If my memory has failed me after one week, I have a good excuse: Immediately after the cookout, I embarked on the 900 mile drive back to North Carolina. I was exhausted and nearly brain dead after over a week on the road, and what few synapses I still had firing were shocked into stupor when I paid $4.68 for gas in New York. I made it home roughly 24 hours after pulling out of New Hampshire and collapsed into my unmade bed instantly snoring for twelve hours while my cats crawled over me, licking my fingers and ears. They were either attempting to revive me in hopes I would give them attention after my long absense, or else taste-testing me in the event they are one day forced to feed upon my corpse. With cats, you just never know. *

*At the Codex gathering, I was assured by Laurel Amberdine and Jenny Rae Rappaport that if I talked about my cats on my blog, I'd double my readership. I'm not sure that they had in mind that my cat's first appearance here might be as potential body eaters, but what the hell.

Monday, July 07, 2008

Anthology Builder

I'm a featured author this month at Anthology Builder. Anthology Builder is a neat little concept that is a bit like a paper iPod--you go to the site, browse through the hundreds of authors and stories available, and select the stories you want to put into your custom anthology. You can then pick your cover and give your anthology a title. The anthology is printed out and shipped to you. Neat, yes? There's a $1 discount on the anthologies if you select a story by a featured author.

I've only got two stories available there at the moment, my two Asimov sales. "To the East, a Bright Star" is my first sale to Asimov's and is the story of a former circus acrobat as he navigates a flooded city on his way to watch a comet strike the earth. It's quite possibly the most thought-provoking story I've ever written. My second tale, "Final Flight of the Blue Bee," is about a former superhero sidekick named Stinger who's spent forty years in prison for murdering a supervillian. Stinger's finally been released and is seeking revenge on the Blue Bee, the superhero who abandoned him at his time of greatest need and allowed him to rot in prison. If you're a fan of Nobody Gets the Girl, my superhero novel, then Final Flight of the Blue Bee will be right up your alley.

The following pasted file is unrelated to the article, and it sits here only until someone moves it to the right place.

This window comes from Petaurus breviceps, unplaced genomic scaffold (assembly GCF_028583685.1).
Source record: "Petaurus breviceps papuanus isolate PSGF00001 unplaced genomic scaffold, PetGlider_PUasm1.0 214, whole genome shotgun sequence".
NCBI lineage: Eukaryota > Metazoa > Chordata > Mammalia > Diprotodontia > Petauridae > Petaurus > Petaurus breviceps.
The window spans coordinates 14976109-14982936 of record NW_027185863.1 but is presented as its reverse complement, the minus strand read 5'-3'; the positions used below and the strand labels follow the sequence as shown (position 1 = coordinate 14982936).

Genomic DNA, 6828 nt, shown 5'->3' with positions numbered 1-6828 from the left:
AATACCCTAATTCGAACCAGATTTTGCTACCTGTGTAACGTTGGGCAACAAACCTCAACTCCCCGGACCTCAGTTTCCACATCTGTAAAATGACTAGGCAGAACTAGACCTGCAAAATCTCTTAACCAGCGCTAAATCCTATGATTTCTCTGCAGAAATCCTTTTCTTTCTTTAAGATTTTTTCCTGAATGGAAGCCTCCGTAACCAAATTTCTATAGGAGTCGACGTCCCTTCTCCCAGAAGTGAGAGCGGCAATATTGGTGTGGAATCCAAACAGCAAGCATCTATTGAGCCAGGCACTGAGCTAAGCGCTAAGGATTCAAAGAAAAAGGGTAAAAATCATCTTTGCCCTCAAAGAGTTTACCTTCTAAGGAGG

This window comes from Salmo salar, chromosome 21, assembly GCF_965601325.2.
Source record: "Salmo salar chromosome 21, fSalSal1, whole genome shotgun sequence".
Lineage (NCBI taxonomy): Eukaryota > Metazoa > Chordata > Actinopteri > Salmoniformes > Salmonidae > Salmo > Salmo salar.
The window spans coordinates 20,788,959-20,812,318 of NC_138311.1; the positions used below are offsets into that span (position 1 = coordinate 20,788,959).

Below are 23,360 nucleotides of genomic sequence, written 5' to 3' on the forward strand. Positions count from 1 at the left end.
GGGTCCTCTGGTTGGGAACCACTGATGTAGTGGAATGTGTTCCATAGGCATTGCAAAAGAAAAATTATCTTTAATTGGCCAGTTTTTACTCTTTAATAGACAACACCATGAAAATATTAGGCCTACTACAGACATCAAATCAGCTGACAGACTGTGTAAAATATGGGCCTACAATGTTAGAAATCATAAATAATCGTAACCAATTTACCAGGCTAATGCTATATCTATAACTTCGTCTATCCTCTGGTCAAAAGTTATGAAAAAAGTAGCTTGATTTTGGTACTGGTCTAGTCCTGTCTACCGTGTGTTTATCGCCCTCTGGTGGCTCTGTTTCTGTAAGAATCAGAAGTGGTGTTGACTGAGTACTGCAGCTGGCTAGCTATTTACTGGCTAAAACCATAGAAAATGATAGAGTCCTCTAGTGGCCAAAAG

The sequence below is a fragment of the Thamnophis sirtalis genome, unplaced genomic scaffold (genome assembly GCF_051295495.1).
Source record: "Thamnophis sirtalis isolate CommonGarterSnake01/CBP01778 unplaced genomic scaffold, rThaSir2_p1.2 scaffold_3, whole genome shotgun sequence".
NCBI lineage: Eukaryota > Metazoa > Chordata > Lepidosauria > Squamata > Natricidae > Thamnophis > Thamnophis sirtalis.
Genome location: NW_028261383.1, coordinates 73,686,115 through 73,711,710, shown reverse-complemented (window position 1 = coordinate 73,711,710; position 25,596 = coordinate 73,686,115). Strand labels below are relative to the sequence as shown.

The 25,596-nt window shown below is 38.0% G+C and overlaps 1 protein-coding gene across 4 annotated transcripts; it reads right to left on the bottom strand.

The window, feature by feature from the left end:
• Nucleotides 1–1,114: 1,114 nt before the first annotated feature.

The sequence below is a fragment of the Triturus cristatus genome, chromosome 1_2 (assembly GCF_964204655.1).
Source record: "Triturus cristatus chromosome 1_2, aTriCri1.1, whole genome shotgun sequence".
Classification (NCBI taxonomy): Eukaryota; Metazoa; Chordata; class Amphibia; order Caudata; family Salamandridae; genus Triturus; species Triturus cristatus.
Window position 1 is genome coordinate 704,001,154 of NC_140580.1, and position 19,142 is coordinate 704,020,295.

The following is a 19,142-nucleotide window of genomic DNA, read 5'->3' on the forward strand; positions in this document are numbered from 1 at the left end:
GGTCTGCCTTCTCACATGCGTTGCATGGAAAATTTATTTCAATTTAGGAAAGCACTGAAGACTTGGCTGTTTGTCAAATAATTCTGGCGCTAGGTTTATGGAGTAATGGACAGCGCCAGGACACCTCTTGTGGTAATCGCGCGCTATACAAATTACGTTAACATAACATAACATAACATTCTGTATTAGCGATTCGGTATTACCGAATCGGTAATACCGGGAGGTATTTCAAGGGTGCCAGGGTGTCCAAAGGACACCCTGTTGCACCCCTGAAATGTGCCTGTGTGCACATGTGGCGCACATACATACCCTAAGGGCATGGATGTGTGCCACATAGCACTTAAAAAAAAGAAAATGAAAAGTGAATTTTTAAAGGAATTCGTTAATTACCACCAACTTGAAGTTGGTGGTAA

Anthology Builder does let you see PDF previews of the stories. (It must allow a certain number of characters for the preview... I notice that some of the previews don't just end in mid-sentence, they end in mid-word!) It also has search functions that let you look for keywords, though I'm a bit confused as to how they work. "Superhero" doesn't turn up the Blue Bee story, nor does the word "bee." In fact, "flight" seems to be the only keyword that brings up the tale. Strange. Hopefully as the site grows, the search features will improve. One nice feature is you can sort stories by publication--so, if you like stories that appeared in Asimov's, you can see their whole stock of these stories quickly and easily. (All stories, it should be noted, are reprints from professional publications.)

I plan to add to my stock of stories on the site eventually. Unfortunately, my early Phobos tales are tied up by a bad contract I should never have signed. My stories at Intergalactic Medicine Show aren't available since they may be reprinted in an IGMS anthology--in fact, definitely will be, in the case of To Know All Things That Are In The Earth. A few of my other tales appear in small press POD anthologies, like Modern Magic or the Urban Bizarre, and I don't want to undercut potential sales of these books if a person wants to read my stories in them. Still, if I see that people are actually buying my stories on Anthology Builder, I may change my mind about what I make available there.

Check out the site. Looking it over, it makes me wish I was romantically involved with someone right now: a custom anthology of love stories seems like it would be perfect gift for a significant occasion. I probably wouldn't use the cover with the spaceship for this, though.